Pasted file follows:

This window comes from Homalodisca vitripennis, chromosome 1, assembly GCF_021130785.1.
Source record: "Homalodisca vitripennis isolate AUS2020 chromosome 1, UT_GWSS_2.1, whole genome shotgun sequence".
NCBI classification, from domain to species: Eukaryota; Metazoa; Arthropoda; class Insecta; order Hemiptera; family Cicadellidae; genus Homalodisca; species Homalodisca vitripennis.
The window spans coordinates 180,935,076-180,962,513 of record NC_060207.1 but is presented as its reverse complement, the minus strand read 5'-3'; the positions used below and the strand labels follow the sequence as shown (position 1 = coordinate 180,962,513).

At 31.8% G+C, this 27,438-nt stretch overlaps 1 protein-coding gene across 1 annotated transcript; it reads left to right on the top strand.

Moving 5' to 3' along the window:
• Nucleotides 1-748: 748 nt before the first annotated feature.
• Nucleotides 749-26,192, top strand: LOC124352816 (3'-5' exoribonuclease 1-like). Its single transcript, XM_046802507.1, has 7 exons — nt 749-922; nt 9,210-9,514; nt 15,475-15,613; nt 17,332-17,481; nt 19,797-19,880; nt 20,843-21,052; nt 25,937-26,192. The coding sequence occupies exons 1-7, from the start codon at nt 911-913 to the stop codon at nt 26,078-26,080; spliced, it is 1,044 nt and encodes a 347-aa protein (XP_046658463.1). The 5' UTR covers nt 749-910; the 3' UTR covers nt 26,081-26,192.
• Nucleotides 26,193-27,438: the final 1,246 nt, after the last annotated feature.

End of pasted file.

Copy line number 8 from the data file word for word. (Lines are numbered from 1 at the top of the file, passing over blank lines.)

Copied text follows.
• Nucleotides 749-26,192, top strand: LOC124352816 (3'-5' exoribonuclease 1-like). Its single transcript, XM_046802507.1, has 7 exons — nt 749-922; nt 9,210-9,514; nt 15,475-15,613; nt 17,332-17,481; nt 19,797-19,880; nt 20,843-21,052; nt 25,937-26,192. The coding sequence occupies exons 1-7, from the start codon at nt 911-913 to the stop codon at nt 26,078-26,080; spliced, it is 1,044 nt and encodes a 347-aa protein (XP_046658463.1). The 5' UTR covers nt 749-910; the 3' UTR covers nt 26,081-26,192.